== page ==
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rckymountaintgr

hand me down clubs

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I just started playing golf last month. It has been a little rough to say the least. My father used to play a lot( he almost made it to the pga tour but didn't get out of q-school). I have seen what a golf shot should look like. The ball launches off the club face like it was shot out of a cannon, but with an effortless looking swing. He bought a set of taylormade tour burner irons in 1995 or 1996 and he has a set of powerbilt tps irons from 1991 or 1992. I am not sure how much forgiveness these irons have. It sure doesn't seem like they have a lot, but that probably has a lot more to do with my swing than the irons. I don't want to spend 700 or more for a new set. Has technology changed so much that I should go out and get a more up to date set? Would learning to play the game with these older irons hurt my development in any way? Thanks.
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My brother has the tps 6.0 and I have tried the 7.0. Both would be still on par with current irons for forgiveness. Would use either club without a second tought. The older TPS are a bit of an Ping Eye 2 copy. Not a bad thing as they are a reliable design that people still play today. You would likely want to upgrade in the future though.
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I started golfing a couple of months ago too and I would advice to get some lessons from a pro.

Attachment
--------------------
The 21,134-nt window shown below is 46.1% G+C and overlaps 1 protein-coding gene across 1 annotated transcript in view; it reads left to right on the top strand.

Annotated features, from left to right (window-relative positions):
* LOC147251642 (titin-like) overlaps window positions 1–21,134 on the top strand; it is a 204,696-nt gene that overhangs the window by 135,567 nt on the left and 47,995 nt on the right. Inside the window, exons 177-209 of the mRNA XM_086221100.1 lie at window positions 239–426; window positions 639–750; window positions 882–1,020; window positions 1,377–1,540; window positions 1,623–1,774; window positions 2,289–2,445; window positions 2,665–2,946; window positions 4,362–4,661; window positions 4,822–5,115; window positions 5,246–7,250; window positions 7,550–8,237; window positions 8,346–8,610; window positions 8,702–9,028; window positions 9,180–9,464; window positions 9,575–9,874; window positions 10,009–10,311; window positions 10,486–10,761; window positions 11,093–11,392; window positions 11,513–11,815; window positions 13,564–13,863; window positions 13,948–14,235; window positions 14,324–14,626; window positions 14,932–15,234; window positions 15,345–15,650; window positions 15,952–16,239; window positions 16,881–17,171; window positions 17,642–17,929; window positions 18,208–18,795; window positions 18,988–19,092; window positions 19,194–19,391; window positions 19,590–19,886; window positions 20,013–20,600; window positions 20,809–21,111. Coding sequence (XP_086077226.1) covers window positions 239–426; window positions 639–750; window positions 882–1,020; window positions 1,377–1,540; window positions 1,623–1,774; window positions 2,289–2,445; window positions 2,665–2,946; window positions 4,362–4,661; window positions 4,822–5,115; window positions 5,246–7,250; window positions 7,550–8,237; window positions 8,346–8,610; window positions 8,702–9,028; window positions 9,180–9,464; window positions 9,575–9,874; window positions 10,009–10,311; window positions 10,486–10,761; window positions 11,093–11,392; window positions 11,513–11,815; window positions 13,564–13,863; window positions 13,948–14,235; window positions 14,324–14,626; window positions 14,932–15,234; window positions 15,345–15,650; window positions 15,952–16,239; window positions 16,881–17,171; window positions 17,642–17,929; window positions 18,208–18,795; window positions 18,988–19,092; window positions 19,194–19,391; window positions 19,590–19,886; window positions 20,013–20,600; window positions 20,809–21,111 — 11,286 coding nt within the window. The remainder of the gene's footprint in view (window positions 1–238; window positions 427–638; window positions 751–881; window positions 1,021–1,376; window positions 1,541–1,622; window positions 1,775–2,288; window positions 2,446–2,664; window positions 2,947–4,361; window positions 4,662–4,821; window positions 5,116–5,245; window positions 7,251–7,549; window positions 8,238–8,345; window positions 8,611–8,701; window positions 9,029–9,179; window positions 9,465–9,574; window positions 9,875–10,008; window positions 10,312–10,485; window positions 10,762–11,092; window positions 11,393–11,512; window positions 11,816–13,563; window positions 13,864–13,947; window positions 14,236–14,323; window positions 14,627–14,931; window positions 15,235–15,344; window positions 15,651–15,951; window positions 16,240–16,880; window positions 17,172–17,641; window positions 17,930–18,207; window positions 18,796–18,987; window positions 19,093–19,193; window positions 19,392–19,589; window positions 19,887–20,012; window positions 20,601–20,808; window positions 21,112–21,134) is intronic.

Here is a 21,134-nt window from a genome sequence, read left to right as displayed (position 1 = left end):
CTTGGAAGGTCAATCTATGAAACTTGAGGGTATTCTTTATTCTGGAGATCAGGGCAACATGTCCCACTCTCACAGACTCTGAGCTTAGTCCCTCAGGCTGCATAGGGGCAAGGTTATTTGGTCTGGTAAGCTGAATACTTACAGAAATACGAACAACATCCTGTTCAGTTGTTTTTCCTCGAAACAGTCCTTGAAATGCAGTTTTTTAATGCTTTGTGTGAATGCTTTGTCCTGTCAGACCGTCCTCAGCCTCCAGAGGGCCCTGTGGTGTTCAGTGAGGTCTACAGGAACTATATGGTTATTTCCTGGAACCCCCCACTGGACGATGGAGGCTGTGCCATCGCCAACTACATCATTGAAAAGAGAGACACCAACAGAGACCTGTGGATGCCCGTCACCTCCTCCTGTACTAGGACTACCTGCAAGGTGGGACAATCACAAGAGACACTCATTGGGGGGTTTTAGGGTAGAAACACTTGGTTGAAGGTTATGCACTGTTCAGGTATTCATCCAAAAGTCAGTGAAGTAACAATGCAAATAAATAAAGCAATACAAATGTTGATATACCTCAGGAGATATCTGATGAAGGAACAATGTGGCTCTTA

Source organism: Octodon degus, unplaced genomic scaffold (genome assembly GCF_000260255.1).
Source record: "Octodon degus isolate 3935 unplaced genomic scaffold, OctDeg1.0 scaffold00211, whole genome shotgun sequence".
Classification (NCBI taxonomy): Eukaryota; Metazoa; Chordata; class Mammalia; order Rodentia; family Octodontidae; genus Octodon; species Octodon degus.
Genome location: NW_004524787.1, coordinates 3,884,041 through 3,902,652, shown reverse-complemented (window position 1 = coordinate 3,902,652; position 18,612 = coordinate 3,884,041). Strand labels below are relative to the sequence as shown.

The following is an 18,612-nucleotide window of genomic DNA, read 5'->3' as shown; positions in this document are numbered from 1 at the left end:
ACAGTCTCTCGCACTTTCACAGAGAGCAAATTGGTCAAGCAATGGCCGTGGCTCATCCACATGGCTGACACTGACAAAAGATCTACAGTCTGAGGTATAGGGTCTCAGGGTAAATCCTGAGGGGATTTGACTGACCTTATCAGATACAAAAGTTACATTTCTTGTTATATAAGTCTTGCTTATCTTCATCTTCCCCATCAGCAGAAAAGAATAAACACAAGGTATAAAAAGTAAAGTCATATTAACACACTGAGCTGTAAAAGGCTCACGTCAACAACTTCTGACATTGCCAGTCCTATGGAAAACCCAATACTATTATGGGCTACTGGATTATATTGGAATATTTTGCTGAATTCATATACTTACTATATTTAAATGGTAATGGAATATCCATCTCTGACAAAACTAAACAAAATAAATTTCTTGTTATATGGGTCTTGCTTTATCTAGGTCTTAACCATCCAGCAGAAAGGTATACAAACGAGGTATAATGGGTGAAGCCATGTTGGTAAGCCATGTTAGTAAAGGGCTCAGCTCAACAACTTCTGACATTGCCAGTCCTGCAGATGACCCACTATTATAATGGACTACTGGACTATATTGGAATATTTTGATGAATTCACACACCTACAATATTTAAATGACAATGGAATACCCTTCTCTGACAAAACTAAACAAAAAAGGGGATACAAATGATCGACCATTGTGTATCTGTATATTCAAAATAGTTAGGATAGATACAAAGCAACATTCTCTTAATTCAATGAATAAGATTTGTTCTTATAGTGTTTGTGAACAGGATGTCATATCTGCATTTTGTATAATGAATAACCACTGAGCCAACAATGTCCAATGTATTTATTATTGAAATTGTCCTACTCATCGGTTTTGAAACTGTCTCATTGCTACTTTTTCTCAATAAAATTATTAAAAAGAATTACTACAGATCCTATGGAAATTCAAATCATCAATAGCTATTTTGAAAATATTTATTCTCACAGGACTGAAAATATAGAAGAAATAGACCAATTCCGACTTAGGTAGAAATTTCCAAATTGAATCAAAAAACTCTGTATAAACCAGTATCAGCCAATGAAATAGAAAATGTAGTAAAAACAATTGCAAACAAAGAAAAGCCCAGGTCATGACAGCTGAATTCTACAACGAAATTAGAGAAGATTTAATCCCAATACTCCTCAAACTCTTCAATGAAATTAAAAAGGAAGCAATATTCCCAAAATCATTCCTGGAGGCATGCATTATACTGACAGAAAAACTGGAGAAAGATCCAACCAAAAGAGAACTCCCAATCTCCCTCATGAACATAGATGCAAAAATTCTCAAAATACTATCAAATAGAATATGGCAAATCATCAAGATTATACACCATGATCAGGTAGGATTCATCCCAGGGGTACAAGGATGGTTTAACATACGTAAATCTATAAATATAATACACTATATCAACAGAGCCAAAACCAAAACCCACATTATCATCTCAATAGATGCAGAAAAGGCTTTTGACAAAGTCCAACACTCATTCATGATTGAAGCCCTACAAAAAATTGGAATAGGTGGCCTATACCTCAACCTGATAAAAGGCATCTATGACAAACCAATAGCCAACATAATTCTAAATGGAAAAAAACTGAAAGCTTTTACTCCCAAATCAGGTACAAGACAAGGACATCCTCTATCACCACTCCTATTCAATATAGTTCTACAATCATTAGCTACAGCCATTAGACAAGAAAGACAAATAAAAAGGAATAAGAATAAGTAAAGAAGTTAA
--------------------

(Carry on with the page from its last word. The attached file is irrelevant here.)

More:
while you're father probably can teach you a lot of things he might not be the best person to learn you the basics.

My instructor started it part by part so not directly trying to hit a full swing where the club goes behind your back and your left shoulder comes all the way to the right.

The golf instructor is also a good person to advice you if the set you are using now is a good to start with I would guess.

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RckyMt..

I'd stick with the using the TaylorMade's...    And yes they are probably better than starting out with a "cheapo" iron set...

And i wouldnt think using these irons would hurt you at all....   jmo  goto the local driving range and just hit a like 4 or 5 big buckets of balls...  And dont worry so much about how far your hitting the ball, just work on hitting the ball straight..

And depending on your area that you live in, someone at the range could probably give you some advise on your swing and some helpful hints too..

Here's a story i sometimes tell to guys about my brothers first set of irons...  So back in 2000??  some a few of the guys i worked we all started golfing and I had my cheapo set, which was cheap, and then bought my boss's cheapo set which actually wasnt bad for being a no name set...

Anyways one day i'm out n about at a garage sale and see a cheap set of irons for sale and buy them for my brother...  Well he started golfing and used these for a couple years, and actually was pretty good with them...   Well when he graduated from Michigan state he bought a new set of clubs, some Wilson deep reds..   And as the Story goes he actually just wanted to replace his 7iron that broke, and when he was at a Golf Store he is trying to explain to the guy the type of irons he has.. Well he finally gets them from his car and brings them to the guy and the guy started laughing cuz he had not seen a set of irons that old in a long time....

I knew the set was old, but didnt know how old.... I'm guessing they was from the 80s???  i think they were Wilson's or Titleist's  idk...  but a true old school blade..

Well my brother basically said after using the old irons for so long and then going to a new set of Wilson cavity backs, it was so much easier to hit the new irons...

So in all reality using old irons and then switching to new irons isnt always bad...

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